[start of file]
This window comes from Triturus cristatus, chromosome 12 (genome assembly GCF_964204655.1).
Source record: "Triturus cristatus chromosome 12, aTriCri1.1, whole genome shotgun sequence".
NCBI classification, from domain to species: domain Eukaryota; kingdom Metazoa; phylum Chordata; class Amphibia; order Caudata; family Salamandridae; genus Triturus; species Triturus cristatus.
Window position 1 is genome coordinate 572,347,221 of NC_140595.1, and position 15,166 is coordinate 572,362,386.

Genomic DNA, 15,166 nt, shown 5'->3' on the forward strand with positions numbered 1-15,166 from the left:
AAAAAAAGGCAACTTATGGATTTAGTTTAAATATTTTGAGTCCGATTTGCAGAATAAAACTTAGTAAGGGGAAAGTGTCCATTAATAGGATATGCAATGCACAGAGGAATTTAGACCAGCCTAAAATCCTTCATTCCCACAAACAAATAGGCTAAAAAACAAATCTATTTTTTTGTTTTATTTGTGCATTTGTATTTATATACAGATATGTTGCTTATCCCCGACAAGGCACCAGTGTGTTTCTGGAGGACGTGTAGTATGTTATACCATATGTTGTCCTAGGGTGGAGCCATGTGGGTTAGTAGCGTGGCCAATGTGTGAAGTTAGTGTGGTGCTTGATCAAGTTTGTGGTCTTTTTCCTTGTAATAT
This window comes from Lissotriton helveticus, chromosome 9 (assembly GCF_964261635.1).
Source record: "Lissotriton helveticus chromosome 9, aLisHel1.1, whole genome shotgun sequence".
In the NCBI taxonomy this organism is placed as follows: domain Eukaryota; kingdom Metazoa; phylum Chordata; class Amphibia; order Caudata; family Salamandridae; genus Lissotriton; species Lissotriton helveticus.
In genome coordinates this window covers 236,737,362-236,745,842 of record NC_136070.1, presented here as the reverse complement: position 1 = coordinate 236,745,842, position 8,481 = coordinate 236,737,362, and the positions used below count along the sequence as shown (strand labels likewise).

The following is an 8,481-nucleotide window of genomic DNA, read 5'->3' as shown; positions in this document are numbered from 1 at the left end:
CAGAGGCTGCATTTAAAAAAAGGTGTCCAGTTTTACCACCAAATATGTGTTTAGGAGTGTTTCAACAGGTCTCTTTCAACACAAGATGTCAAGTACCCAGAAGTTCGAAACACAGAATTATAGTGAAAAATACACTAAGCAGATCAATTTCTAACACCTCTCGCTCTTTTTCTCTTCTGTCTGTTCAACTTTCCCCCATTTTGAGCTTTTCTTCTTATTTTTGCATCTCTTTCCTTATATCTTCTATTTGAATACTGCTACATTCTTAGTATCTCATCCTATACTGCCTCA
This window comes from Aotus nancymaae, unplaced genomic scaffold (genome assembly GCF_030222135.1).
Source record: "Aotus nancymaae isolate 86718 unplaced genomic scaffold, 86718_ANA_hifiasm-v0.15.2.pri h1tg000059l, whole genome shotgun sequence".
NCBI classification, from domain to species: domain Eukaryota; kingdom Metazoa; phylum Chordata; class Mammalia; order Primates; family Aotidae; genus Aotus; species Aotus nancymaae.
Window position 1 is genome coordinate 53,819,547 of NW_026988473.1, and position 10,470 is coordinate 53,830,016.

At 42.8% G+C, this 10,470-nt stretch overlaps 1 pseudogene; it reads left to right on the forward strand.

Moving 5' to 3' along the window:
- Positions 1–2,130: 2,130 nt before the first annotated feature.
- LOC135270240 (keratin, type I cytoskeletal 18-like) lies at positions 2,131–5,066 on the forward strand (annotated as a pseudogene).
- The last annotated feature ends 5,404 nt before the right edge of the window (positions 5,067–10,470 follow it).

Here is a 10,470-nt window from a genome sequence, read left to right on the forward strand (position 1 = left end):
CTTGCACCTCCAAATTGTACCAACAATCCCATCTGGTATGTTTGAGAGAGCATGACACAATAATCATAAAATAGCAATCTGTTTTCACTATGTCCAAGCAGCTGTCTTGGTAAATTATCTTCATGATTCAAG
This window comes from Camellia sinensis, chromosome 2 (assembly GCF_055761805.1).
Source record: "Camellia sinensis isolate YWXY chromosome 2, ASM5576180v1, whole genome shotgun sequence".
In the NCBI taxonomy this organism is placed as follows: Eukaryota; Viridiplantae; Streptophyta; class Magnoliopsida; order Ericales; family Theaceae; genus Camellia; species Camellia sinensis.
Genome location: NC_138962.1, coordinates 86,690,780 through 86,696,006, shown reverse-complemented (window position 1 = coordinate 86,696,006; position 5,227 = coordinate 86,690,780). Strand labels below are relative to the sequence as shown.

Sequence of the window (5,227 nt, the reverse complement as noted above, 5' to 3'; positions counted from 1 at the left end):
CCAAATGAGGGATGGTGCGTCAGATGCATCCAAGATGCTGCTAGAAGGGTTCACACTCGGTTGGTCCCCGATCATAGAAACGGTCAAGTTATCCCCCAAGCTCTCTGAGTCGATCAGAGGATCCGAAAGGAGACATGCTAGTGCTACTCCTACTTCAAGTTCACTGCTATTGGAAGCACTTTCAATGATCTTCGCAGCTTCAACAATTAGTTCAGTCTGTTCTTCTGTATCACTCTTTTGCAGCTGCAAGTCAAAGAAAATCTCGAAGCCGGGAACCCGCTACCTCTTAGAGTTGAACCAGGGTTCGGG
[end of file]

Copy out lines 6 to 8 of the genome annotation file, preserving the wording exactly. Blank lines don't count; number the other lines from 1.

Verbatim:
AAAAAAAGGCAACTTATGGATTTAGTTTAAATATTTTGAGTCCGATTTGCAGAATAAAACTTAGTAAGGGGAAAGTGTCCATTAATAGGATATGCAATGCACAGAGGAATTTAGACCAGCCTAAAATCCTTCATTCCCACAAACAAATAGGCTAAAAAACAAATCTATTTTTTTGTTTTATTTGTGCATTTGTATTTATATACAGATATGTTGCTTATCCCCGACAAGGCACCAGTGTGTTTCTGGAGGACGTGTAGTATGTTATACCATATGTTGTCCTAGGGTGGAGCCATGTGGGTTAGTAGCGTGGCCAATGTGTGAAGTTAGTGTGGTGCTTGATCAAGTTTGTGGTCTTTTTCCTTGTAATAT
This window comes from Lissotriton helveticus, chromosome 9 (assembly GCF_964261635.1).
Source record: "Lissotriton helveticus chromosome 9, aLisHel1.1, whole genome shotgun sequence".